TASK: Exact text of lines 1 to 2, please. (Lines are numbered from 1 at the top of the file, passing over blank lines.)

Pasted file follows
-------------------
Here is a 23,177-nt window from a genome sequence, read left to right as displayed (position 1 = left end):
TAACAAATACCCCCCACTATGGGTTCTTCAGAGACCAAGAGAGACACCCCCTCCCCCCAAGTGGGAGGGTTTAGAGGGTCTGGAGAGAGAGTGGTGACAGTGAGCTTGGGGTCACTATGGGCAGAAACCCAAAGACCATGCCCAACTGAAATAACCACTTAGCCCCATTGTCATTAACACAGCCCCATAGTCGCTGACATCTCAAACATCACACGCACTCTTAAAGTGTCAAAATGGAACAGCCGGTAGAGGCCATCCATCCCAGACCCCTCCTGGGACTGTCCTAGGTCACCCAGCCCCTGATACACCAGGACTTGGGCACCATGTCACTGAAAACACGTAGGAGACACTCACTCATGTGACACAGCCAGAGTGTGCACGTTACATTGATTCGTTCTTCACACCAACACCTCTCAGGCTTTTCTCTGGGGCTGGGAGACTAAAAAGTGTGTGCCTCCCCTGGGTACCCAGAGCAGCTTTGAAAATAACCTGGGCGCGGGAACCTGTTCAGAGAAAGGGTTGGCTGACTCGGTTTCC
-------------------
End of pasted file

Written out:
Here is a 23,177-nt window from a genome sequence, read left to right as displayed (position 1 = left end):
TAACAAATACCCCCCACTATGGGTTCTTCAGAGACCAAGAGAGACACCCCCTCCCCCCAAGTGGGAGGGTTTAGAGGGTCTGGAGAGAGAGTGGTGACAGTGAGCTTGGGGTCACTATGGGCAGAAACCCAAAGACCATGCCCAACTGAAATAACCACTTAGCCCCATTGTCATTAACACAGCCCCATAGTCGCTGACATCTCAAACATCACACGCACTCTTAAAGTGTCAAAATGGAACAGCCGGTAGAGGCCATCCATCCCAGACCCCTCCTGGGACTGTCCTAGGTCACCCAGCCCCTGATACACCAGGACTTGGGCACCATGTCACTGAAAACACGTAGGAGACACTCACTCATGTGACACAGCCAGAGTGTGCACGTTACATTGATTCGTTCTTCACACCAACACCTCTCAGGCTTTTCTCTGGGGCTGGGAGACTAAAAAGTGTGTGCCTCCCCTGGGTACCCAGAGCAGCTTTGAAAATAACCTGGGCGCGGGAACCTGTTCAGAGAAAGGGTTGGCTGACTCGGTTTCC